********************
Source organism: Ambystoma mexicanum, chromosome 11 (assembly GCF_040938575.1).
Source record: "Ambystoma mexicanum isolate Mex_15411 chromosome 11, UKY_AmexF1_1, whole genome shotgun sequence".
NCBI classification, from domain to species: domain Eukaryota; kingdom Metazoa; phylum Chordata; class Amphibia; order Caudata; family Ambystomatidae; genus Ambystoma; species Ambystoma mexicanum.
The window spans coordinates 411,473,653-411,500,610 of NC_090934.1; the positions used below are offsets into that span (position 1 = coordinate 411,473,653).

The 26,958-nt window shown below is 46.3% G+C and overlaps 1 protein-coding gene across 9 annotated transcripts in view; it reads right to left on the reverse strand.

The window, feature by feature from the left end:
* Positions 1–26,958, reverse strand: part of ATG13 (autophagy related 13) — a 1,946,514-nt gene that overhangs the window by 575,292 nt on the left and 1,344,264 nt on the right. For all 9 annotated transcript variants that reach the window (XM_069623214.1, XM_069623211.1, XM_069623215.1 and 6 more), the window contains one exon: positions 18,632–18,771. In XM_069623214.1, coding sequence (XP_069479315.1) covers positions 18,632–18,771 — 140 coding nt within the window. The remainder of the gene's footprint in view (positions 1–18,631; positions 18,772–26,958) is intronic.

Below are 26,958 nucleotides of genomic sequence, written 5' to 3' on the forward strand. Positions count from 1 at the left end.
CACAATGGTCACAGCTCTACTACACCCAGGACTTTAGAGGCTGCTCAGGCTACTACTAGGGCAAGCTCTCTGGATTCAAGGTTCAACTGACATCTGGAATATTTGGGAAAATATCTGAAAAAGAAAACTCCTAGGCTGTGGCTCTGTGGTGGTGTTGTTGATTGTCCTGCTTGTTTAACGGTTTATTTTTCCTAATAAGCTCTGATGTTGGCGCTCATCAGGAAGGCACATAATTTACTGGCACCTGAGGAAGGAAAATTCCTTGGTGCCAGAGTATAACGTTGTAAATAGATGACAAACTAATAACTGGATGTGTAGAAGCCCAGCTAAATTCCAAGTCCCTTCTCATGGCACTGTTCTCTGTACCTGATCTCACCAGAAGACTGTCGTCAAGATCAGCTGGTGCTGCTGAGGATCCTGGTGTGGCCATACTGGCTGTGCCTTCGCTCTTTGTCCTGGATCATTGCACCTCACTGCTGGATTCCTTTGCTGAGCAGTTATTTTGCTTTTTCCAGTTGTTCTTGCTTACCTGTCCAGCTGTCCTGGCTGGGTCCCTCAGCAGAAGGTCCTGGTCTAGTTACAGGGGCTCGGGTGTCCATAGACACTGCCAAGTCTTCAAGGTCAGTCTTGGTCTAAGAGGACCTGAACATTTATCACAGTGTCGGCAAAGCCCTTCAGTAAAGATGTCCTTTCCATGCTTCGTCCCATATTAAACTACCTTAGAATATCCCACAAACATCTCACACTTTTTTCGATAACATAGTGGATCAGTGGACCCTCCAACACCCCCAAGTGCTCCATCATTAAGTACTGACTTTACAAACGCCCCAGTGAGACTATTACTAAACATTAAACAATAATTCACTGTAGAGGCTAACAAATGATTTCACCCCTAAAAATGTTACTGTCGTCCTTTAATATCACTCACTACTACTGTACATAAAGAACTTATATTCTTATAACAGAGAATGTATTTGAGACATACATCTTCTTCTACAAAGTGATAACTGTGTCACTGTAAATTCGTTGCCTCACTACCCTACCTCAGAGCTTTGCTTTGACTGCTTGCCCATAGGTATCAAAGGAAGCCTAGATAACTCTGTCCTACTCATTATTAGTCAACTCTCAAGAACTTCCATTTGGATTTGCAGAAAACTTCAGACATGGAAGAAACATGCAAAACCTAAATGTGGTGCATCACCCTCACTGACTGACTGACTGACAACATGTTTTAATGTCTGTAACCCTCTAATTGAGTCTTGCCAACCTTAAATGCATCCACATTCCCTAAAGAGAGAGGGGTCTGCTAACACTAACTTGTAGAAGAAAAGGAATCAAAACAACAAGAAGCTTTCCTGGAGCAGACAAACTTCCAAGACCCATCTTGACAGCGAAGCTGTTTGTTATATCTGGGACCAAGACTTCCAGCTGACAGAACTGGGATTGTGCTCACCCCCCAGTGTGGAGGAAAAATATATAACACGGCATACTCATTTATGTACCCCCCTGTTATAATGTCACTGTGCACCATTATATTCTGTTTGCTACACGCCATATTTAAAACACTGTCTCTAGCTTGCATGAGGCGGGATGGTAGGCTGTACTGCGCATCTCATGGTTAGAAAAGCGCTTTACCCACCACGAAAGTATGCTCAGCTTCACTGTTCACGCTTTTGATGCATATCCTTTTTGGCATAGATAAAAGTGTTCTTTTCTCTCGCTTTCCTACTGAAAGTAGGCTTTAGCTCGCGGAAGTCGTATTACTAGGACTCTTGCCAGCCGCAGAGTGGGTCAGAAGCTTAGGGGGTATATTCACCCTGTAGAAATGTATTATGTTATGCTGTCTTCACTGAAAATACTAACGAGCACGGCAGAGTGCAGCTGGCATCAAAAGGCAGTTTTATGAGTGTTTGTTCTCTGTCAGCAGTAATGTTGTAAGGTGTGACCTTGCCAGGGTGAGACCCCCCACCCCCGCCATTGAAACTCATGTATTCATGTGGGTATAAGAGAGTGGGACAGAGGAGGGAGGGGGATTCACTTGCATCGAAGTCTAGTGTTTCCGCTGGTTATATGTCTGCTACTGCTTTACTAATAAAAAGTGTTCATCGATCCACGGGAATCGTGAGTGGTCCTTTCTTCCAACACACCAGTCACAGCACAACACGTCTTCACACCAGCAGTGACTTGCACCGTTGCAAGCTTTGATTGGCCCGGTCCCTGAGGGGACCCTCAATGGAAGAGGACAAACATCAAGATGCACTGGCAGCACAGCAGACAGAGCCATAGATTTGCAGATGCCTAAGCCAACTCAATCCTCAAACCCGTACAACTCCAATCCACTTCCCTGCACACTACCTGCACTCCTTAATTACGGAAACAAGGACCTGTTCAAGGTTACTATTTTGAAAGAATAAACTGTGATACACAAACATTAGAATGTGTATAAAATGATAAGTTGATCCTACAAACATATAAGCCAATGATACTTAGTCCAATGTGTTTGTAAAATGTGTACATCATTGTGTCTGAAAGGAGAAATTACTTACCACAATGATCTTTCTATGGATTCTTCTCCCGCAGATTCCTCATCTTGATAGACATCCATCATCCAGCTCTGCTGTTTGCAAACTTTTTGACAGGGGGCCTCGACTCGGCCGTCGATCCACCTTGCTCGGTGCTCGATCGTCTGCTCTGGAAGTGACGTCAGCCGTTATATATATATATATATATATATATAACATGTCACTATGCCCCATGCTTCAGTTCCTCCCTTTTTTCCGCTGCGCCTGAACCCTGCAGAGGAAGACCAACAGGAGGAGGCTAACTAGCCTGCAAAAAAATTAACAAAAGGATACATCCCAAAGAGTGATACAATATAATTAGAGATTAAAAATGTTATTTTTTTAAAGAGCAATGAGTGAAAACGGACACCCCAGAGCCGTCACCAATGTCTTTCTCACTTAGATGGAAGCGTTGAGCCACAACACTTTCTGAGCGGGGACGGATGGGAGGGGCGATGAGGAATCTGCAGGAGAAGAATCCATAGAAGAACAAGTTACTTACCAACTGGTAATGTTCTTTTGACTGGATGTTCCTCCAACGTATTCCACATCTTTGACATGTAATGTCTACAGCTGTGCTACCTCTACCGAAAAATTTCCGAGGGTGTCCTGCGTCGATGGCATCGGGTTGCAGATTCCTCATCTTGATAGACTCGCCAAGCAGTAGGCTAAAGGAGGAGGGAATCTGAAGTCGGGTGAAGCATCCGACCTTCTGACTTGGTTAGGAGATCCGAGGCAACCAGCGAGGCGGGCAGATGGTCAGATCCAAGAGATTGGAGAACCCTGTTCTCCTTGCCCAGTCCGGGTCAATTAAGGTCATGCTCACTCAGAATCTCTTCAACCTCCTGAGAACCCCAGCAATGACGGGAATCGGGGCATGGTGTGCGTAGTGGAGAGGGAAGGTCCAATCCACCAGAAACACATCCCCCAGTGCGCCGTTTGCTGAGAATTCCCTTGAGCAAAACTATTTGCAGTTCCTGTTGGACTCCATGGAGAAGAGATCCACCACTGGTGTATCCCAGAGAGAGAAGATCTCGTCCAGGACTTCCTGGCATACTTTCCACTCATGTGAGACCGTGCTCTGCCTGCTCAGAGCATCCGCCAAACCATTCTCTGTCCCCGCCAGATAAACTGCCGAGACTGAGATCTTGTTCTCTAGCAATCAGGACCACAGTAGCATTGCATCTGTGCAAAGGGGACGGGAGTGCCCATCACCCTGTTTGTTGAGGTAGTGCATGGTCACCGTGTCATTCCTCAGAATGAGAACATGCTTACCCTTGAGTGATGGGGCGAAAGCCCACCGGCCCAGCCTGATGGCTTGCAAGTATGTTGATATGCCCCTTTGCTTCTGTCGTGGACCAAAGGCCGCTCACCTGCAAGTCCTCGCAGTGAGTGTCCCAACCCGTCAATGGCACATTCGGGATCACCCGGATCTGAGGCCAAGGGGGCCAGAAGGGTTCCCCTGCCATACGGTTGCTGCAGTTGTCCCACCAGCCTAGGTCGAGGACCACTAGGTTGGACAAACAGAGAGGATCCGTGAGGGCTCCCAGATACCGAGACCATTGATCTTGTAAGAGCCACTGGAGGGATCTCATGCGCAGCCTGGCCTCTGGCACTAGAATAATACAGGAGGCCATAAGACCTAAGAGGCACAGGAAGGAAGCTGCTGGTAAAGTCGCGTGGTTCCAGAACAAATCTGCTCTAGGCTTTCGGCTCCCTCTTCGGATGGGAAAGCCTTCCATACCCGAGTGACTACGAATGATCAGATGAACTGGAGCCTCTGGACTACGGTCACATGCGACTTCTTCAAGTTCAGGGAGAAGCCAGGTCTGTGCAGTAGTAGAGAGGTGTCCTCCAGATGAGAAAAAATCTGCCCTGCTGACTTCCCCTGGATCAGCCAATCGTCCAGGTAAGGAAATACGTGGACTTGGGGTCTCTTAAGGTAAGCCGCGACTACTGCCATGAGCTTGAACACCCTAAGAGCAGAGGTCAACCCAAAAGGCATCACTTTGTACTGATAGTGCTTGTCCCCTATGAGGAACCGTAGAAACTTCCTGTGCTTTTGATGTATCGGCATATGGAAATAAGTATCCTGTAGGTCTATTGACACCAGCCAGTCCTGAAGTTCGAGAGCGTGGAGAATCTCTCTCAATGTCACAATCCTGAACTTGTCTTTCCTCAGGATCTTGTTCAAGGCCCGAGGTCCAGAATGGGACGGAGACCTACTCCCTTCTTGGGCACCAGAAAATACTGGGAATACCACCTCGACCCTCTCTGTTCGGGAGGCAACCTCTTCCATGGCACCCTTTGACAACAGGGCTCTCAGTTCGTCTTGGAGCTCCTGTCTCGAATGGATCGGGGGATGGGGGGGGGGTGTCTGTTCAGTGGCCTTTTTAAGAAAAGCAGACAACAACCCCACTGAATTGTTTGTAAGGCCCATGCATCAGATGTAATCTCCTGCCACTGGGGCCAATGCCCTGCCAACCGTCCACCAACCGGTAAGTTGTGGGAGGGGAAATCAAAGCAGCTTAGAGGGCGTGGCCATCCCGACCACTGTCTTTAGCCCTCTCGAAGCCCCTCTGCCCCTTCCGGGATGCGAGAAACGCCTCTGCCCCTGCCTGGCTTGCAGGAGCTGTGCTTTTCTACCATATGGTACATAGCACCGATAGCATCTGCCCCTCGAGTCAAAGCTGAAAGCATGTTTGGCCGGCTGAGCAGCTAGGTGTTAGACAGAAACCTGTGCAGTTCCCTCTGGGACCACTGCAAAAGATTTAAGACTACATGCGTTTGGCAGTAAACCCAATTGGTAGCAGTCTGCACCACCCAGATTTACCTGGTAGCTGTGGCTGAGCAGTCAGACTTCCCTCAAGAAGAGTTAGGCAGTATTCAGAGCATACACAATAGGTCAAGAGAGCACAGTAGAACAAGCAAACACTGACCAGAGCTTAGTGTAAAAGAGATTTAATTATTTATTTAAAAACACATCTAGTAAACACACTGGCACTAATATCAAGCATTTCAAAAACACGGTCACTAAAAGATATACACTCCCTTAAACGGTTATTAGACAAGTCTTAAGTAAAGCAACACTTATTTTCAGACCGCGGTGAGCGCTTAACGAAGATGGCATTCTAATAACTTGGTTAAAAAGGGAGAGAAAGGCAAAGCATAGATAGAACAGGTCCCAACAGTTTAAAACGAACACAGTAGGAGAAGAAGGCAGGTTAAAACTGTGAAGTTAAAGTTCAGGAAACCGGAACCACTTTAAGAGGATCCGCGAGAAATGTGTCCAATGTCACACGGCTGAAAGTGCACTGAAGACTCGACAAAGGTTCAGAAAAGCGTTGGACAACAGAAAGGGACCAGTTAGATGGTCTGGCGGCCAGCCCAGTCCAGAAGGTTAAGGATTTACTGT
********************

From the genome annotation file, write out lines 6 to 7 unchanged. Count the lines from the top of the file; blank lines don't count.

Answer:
The window, feature by feature from the left end:
* Positions 1–26,958, reverse strand: part of ATG13 (autophagy related 13) — a 1,946,514-nt gene that overhangs the window by 575,292 nt on the left and 1,344,264 nt on the right. For all 9 annotated transcript variants that reach the window (XM_069623214.1, XM_069623211.1, XM_069623215.1 and 6 more), the window contains one exon: positions 18,632–18,771. In XM_069623214.1, coding sequence (XP_069479315.1) covers positions 18,632–18,771 — 140 coding nt within the window. The remainder of the gene's footprint in view (positions 1–18,631; positions 18,772–26,958) is intronic.